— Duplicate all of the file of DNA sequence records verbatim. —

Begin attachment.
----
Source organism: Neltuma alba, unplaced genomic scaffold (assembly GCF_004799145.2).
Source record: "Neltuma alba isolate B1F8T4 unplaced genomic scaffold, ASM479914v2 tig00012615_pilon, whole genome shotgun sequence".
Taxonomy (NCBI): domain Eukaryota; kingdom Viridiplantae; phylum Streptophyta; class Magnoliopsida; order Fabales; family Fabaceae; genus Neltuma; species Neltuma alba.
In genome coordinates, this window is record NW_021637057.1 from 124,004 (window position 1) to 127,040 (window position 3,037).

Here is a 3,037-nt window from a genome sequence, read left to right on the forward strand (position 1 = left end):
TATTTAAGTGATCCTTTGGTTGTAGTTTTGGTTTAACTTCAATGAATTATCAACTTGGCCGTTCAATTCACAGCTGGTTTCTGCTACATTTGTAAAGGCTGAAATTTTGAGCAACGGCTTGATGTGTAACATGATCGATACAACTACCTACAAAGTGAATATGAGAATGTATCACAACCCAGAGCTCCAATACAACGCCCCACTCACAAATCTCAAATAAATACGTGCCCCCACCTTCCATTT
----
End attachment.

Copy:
Source organism: Neltuma alba, unplaced genomic scaffold (assembly GCF_004799145.2).
Source record: "Neltuma alba isolate B1F8T4 unplaced genomic scaffold, ASM479914v2 tig00012615_pilon, whole genome shotgun sequence".
Taxonomy (NCBI): domain Eukaryota; kingdom Viridiplantae; phylum Streptophyta; class Magnoliopsida; order Fabales; family Fabaceae; genus Neltuma; species Neltuma alba.
In genome coordinates, this window is record NW_021637057.1 from 124,004 (window position 1) to 127,040 (window position 3,037).

Here is a 3,037-nt window from a genome sequence, read left to right on the forward strand (position 1 = left end):
TATTTAAGTGATCCTTTGGTTGTAGTTTTGGTTTAACTTCAATGAATTATCAACTTGGCCGTTCAATTCACAGCTGGTTTCTGCTACATTTGTAAAGGCTGAAATTTTGAGCAACGGCTTGATGTGTAACATGATCGATACAACTACCTACAAAGTGAATATGAGAATGTATCACAACCCAGAGCTCCAATACAACGCCCCACTCACAAATCTCAAATAAATACGTGCCCCCACCTTCCATTT